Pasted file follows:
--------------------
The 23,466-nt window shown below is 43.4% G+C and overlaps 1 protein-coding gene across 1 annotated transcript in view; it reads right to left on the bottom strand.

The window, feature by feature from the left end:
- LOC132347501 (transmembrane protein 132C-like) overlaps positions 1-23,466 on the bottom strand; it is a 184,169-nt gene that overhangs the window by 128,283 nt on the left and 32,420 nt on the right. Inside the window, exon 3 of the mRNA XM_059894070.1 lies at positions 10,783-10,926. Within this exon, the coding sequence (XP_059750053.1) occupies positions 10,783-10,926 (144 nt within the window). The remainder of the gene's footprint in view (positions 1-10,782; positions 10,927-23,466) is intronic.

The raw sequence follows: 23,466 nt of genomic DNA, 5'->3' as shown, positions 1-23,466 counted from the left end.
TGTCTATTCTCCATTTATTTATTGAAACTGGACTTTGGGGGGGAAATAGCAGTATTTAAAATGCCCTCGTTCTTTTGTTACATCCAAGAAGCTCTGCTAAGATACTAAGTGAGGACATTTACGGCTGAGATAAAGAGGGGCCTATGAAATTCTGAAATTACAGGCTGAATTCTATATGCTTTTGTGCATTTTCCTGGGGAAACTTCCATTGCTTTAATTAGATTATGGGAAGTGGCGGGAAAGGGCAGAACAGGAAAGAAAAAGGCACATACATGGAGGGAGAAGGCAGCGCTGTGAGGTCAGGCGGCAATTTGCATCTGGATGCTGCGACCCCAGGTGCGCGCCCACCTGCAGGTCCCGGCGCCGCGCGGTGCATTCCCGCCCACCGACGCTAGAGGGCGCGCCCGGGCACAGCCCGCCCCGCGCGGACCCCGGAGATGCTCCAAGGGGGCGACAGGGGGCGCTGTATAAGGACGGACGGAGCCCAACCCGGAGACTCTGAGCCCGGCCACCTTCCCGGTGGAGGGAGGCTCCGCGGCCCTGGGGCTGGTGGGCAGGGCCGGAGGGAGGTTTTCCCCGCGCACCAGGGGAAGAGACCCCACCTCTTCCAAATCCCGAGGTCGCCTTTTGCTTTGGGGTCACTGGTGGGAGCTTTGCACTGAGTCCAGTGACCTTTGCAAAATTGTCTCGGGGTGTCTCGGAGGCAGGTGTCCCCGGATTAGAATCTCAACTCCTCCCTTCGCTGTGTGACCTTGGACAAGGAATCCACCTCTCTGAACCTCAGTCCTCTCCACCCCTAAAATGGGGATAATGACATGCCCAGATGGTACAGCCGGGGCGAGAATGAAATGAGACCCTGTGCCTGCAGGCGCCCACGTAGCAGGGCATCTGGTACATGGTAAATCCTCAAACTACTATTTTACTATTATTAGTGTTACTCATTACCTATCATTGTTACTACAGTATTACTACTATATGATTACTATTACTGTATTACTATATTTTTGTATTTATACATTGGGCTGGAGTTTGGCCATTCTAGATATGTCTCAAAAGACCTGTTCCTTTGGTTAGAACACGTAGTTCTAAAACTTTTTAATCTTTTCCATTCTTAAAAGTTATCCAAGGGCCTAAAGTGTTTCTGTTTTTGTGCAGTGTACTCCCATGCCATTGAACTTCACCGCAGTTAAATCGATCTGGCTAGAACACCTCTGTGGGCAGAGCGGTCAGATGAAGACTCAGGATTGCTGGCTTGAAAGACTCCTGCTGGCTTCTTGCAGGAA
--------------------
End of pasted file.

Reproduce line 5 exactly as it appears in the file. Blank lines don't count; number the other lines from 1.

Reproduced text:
TGTCTATTCTCCATTTATTTATTGAAACTGGACTTTGGGGGGGAAATAGCAGTATTTAAAATGCCCTCGTTCTTTTGTTACATCCAAGAAGCTCTGCTAAGATACTAAGTGAGGACATTTACGGCTGAGATAAAGAGGGGCCTATGAAATTCTGAAATTACAGGCTGAATTCTATATGCTTTTGTGCATTTTCCTGGGGAAACTTCCATTGCTTTAATTAGATTATGGGAAGTGGCGGGAAAGGGCAGAACAGGAAAGAAAAAGGCACATACATGGAGGGAGAAGGCAGCGCTGTGAGGTCAGGCGGCAATTTGCATCTGGATGCTGCGACCCCAGGTGCGCGCCCACCTGCAGGTCCCGGCGCCGCGCGGTGCATTCCCGCCCACCGACGCTAGAGGGCGCGCCCGGGCACAGCCCGCCCCGCGCGGACCCCGGAGATGCTCCAAGGGGGCGACAGGGGGCGCTGTATAAGGACGGACGGAGCCCAACCCGGAGACTCTGAGCCCGGCCACCTTCCCGGTGGAGGGAGGCTCCGCGGCCCTGGGGCTGGTGGGCAGGGCCGGAGGGAGGTTTTCCCCGCGCACCAGGGGAAGAGACCCCACCTCTTCCAAATCCCGAGGTCGCCTTTTGCTTTGGGGTCACTGGTGGGAGCTTTGCACTGAGTCCAGTGACCTTTGCAAAATTGTCTCGGGGTGTCTCGGAGGCAGGTGTCCCCGGATTAGAATCTCAACTCCTCCCTTCGCTGTGTGACCTTGGACAAGGAATCCACCTCTCTGAACCTCAGTCCTCTCCACCCCTAAAATGGGGATAATGACATGCCCAGATGGTACAGCCGGGGCGAGAATGAAATGAGACCCTGTGCCTGCAGGCGCCCACGTAGCAGGGCATCTGGTACATGGTAAATCCTCAAACTACTATTTTACTATTATTAGTGTTACTCATTACCTATCATTGTTACTACAGTATTACTACTATATGATTACTATTACTGTATTACTATATTTTTGTATTTATACATTGGGCTGGAGTTTGGCCATTCTAGATATGTCTCAAAAGACCTGTTCCTTTGGTTAGAACACGTAGTTCTAAAACTTTTTAATCTTTTCCATTCTTAAAAGTTATCCAAGGGCCTAAAGTGTTTCTGTTTTTGTGCAGTGTACTCCCATGCCATTGAACTTCACCGCAGTTAAATCGATCTGGCTAGAACACCTCTGTGGGCAGAGCGGTCAGATGAAGACTCAGGATTGCTGGCTTGAAAGACTCCTGCTGGCTTCTTGCAGGAA